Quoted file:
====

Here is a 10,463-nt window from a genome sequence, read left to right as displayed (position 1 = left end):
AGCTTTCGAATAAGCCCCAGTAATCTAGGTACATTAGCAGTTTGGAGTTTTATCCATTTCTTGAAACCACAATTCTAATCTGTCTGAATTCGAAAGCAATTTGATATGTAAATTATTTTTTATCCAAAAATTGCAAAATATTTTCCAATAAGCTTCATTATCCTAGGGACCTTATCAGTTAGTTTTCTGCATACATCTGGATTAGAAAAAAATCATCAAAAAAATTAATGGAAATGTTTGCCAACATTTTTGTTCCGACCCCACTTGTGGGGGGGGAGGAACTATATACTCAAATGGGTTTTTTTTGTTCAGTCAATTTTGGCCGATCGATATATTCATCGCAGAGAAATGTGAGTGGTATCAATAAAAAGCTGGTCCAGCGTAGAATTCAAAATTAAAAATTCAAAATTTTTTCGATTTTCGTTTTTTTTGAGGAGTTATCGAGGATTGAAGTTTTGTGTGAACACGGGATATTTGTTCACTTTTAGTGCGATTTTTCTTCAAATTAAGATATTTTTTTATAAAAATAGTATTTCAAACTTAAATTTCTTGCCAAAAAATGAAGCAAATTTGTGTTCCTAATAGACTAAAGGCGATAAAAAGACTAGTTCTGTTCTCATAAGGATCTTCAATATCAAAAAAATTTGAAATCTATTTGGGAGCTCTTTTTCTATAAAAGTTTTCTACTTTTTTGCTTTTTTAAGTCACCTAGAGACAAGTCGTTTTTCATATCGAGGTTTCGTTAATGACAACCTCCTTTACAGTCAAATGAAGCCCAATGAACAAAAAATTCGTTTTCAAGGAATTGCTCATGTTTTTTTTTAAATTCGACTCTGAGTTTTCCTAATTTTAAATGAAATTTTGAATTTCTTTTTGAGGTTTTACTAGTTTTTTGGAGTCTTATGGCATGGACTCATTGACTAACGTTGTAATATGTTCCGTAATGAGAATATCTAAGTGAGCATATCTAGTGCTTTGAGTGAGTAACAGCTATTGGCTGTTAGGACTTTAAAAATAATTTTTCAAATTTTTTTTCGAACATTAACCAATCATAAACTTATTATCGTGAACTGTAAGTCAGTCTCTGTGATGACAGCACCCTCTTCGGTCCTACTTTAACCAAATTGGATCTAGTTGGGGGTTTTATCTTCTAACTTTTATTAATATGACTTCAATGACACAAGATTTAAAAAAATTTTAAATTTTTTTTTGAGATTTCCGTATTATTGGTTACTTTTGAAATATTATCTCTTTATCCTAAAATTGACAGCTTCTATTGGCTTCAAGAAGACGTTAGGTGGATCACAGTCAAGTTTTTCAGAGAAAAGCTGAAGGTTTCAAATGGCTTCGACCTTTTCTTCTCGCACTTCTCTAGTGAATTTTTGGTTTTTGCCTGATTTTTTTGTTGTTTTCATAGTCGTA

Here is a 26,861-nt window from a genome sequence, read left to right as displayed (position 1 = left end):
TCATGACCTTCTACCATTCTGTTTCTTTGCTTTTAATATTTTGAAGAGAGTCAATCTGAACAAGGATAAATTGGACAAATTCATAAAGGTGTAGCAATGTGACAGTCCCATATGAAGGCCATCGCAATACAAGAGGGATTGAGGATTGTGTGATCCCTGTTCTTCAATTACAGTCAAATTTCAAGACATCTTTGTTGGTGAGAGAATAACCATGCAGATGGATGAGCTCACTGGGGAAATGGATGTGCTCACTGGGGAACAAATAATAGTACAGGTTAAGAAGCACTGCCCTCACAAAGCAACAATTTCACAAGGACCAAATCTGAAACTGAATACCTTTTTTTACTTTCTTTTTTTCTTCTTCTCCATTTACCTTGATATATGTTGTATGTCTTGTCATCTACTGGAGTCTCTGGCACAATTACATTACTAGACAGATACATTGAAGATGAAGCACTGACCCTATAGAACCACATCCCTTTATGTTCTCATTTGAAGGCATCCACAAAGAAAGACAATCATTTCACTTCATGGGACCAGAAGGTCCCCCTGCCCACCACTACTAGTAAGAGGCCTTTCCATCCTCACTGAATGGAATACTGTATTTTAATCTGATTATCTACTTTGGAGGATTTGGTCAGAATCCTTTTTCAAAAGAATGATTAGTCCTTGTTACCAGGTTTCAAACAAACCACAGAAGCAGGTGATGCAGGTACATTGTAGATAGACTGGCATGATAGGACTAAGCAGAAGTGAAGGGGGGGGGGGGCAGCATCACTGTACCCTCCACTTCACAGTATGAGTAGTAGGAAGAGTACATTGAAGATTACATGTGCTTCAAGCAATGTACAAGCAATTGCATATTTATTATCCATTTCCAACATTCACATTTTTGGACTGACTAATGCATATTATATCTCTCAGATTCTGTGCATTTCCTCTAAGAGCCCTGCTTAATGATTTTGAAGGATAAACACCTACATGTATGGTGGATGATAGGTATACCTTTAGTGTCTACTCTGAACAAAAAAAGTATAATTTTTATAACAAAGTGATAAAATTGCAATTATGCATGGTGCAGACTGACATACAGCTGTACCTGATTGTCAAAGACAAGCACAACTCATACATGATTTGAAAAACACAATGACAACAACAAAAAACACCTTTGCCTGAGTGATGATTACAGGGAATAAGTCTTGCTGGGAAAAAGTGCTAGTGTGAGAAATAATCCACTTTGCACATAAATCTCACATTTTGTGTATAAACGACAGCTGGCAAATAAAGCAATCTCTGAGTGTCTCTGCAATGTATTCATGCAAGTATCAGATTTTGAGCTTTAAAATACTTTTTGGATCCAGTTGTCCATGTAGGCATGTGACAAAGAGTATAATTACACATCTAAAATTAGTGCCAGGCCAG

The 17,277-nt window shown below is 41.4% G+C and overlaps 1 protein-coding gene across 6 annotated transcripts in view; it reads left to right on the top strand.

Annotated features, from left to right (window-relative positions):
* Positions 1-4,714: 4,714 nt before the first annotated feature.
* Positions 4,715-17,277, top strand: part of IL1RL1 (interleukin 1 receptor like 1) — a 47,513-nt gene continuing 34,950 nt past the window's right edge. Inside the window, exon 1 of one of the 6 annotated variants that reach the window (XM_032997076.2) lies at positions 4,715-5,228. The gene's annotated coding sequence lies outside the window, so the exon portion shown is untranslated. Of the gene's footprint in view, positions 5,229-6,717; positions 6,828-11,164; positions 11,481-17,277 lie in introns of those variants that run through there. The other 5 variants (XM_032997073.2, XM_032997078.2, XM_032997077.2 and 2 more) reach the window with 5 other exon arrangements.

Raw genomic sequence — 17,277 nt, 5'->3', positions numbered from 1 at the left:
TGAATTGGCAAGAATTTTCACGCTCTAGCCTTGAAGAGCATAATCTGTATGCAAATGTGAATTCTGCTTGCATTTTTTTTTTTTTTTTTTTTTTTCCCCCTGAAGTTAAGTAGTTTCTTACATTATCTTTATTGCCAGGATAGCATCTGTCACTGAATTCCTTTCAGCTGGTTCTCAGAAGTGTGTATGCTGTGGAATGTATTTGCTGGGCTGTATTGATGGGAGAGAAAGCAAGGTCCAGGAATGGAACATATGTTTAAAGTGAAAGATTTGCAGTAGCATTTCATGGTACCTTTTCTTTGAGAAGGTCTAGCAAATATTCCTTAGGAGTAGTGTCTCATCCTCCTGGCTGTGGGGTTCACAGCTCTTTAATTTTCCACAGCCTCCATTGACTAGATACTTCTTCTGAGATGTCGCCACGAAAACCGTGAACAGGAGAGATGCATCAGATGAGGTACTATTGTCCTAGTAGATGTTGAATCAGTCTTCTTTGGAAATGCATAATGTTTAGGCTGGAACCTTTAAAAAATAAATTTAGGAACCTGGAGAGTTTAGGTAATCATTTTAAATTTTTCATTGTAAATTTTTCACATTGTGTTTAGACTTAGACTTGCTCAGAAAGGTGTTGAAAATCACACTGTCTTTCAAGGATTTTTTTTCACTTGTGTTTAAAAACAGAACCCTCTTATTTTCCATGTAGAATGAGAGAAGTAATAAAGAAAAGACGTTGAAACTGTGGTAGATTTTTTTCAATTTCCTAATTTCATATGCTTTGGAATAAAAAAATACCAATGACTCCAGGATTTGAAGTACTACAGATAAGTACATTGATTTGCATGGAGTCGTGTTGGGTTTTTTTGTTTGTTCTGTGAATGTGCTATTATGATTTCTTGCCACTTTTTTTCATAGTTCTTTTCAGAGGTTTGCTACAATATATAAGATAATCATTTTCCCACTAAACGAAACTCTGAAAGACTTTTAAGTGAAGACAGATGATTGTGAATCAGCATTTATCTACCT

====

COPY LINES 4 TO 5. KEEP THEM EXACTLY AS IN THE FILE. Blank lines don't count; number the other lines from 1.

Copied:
TCATGACCTTCTACCATTCTGTTTCTTTGCTTTTAATATTTTGAAGAGAGTCAATCTGAACAAGGATAAATTGGACAAATTCATAAAGGTGTAGCAATGTGACAGTCCCATATGAAGGCCATCGCAATACAAGAGGGATTGAGGATTGTGTGATCCCTGTTCTTCAATTACAGTCAAATTTCAAGACATCTTTGTTGGTGAGAGAATAACCATGCAGATGGATGAGCTCACTGGGGAAATGGATGTGCTCACTGGGGAACAAATAATAGTACAGGTTAAGAAGCACTGCCCTCACAAAGCAACAATTTCACAAGGACCAAATCTGAAACTGAATACCTTTTTTTACTTTCTTTTTTTCTTCTTCTCCATTTACCTTGATATATGTTGTATGTCTTGTCATCTACTGGAGTCTCTGGCACAATTACATTACTAGACAGATACATTGAAGATGAAGCACTGACCCTATAGAACCACATCCCTTTATGTTCTCATTTGAAGGCATCCACAAAGAAAGACAATCATTTCACTTCATGGGACCAGAAGGTCCCCCTGCCCACCACTACTAGTAAGAGGCCTTTCCATCCTCACTGAATGGAATACTGTATTTTAATCTGATTATCTACTTTGGAGGATTTGGTCAGAATCCTTTTTCAAAAGAATGATTAGTCCTTGTTACCAGGTTTCAAACAAACCACAGAAGCAGGTGATGCAGGTACATTGTAGATAGACTGGCATGATAGGACTAAGCAGAAGTGAAGGGGGGGGGGGGCAGCATCACTGTACCCTCCACTTCACAGTATGAGTAGTAGGAAGAGTACATTGAAGATTACATGTGCTTCAAGCAATGTACAAGCAATTGCATATTTATTATCCATTTCCAACATTCACATTTTTGGACTGACTAATGCATATTATATCTCTCAGATTCTGTGCATTTCCTCTAAGAGCCCTGCTTAATGATTTTGAAGGATAAACACCTACATGTATGGTGGATGATAGGTATACCTTTAGTGTCTACTCTGAACAAAAAAAGTATAATTTTTATAACAAAGTGATAAAATTGCAATTATGCATGGTGCAGACTGACATACAGCTGTACCTGATTGTCAAAGACAAGCACAACTCATACATGATTTGAAAAACACAATGACAACAACAAAAAACACCTTTGCCTGAGTGATGATTACAGGGAATAAGTCTTGCTGGGAAAAAGTGCTAGTGTGAGAAATAATCCACTTTGCACATAAATCTCACATTTTGTGTATAAACGACAGCTGGCAAATAAAGCAATCTCTGAGTGTCTCTGCAATGTATTCATGCAAGTATCAGATTTTGAGCTTTAAAATACTTTTTGGATCCAGTTGTCCATGTAGGCATGTGACAAAGAGTATAATTACACATCTAAAATTAGTGCCAGGCCAG

The 17,277-nt window shown below is 41.4% G+C and overlaps 1 protein-coding gene across 6 annotated transcripts in view; it reads left to right on the top strand.